Domestic violence is a worldwide problem and Florida is no exception. It’s a serious, and unfortunately, common offense. The consequences and penalties of domestic violence depend on the statutes addressing the issue. This is why it’s important to seek a thorough understanding of the penalties domestic violence charges can bring.

It’s no secret that when seeking to protect oneself against harsh legal penalties, the right lawyer can make a big difference. For more information on the penalties for domestic violence in Florida, contact a domestic violence attorney. Proper legal guidance is always a good start when defending your rights and freedom against accusations of criminal conduct.

Definition of Domestic Violence in Florida

Florida law defines domestic violence as any physical injury or death of a family or household member resulting from assault, aggravated assault, battery, aggravated battery, sexual assault, sexual battery, stalking, aggravated stalking, kidnapping, false imprisonment, or any criminal offense.

Family or household members are defined as spouses, former spouses, individuals related by blood or marriage, individuals who are presently residing together as if a family, and people who have a child together.

Criminal Penalties for Domestic Violence

Domestic violence is a crime. Convictions can come in two forms: misdemeanors and felonies.

When charged with misdemeanor domestic violence, the surrounding circumstances can cause the charge to escalate. A misdemeanor conviction can result in fines, probation, community service, and orders to attend therapy or anger management courses.

Felony charges are different. Factors like a history of domestic violence, using a weapon in the commission of an offense, and severe injuries to the victim will turn a misdemeanor charge into a felony. More severe penalties are given for felony convictions. This includes larger fines, probation, and possible incarceration.

Orders of Protection

Florida courts may issue protective orders, also known as restraining orders and PPOs. These measures are designed to prevent victims from further harm. These orders can prohibit the accused from contacting the victim, going near their residence, or coming within a specified distance of them.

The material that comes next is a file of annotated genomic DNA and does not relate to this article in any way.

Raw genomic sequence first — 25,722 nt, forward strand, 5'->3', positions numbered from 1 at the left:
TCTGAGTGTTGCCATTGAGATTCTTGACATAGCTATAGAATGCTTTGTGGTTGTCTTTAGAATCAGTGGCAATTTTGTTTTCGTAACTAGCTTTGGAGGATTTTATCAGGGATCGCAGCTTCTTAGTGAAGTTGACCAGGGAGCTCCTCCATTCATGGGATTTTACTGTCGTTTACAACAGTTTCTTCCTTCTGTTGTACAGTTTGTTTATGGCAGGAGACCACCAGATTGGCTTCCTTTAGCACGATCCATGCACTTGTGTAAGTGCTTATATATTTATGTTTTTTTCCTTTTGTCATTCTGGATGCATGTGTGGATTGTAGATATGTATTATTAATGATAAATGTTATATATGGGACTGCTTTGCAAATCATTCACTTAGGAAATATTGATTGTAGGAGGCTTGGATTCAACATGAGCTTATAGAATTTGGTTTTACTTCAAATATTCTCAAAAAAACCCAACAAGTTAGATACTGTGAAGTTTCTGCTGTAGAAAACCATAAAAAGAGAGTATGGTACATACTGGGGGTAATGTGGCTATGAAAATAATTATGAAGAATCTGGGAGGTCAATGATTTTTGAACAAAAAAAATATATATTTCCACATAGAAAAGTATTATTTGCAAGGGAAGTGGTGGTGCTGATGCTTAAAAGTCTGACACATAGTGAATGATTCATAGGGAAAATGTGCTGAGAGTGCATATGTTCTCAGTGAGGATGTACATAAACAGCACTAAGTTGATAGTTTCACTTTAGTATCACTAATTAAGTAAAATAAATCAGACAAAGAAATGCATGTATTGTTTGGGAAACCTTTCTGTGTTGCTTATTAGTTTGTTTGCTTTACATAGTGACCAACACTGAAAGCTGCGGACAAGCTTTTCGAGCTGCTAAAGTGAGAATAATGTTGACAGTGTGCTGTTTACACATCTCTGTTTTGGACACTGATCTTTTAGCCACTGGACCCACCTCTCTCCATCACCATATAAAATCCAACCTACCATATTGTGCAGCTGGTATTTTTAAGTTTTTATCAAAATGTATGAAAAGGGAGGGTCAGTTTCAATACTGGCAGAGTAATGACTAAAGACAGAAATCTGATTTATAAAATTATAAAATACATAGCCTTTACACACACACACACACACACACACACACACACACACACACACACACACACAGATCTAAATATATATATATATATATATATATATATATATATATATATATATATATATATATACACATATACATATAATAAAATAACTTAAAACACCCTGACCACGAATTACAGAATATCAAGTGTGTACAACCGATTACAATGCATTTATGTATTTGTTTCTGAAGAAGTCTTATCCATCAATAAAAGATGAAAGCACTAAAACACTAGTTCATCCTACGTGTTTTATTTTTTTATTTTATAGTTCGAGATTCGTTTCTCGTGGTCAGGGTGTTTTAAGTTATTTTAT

Loss of the Right to Bear Arms

In Florida, a domestic violence conviction could lead to the loss of the right to own or possess firearms. Anyone convicted of domestic violence offenses is prohibited from owning or possessing firearms. Federal law prohibits it, and Florida law enforces these restrictions.

Batterers’ Intervention Program

When convicted of domestic violence, offenders are often required to go to a Batterers’ Intervention Program. These meetings seek to address the core causes of violent behavior and teach de-escalation skills.

Child Custody and Visitation

Convictions can set off a chain of events that can significantly impact child custody. Custody and visitation arrangements may be set in court. A parent with a history of domestic violence may be deemed unfit for custody or visitation to protect the safety and well-being of the child.

Immigration Effects

Domestic violence charges may be particularly severe for non-citizens of the USA. Deportation can result from domestic violence charges or convictions, with removal proceedings beginning immediately after the court adjourns. Immigrants should seek legal counsel to protect their rights and keep their immigration status in good standing.

Domestic Violence in Florida

Knowledge of the penalties for domestic violence in Florida is crucial for the accused and their families. The consequences of these charges can be swift, harsh, and unforgiving. Worst of all, such charges are known to slow down or stop people’s lives in their tracks and permanently tarnish their name and reputation. The best way to handle these charges is to avoid them but if you are charged with donestic violence, you should contact an attorney immediately.

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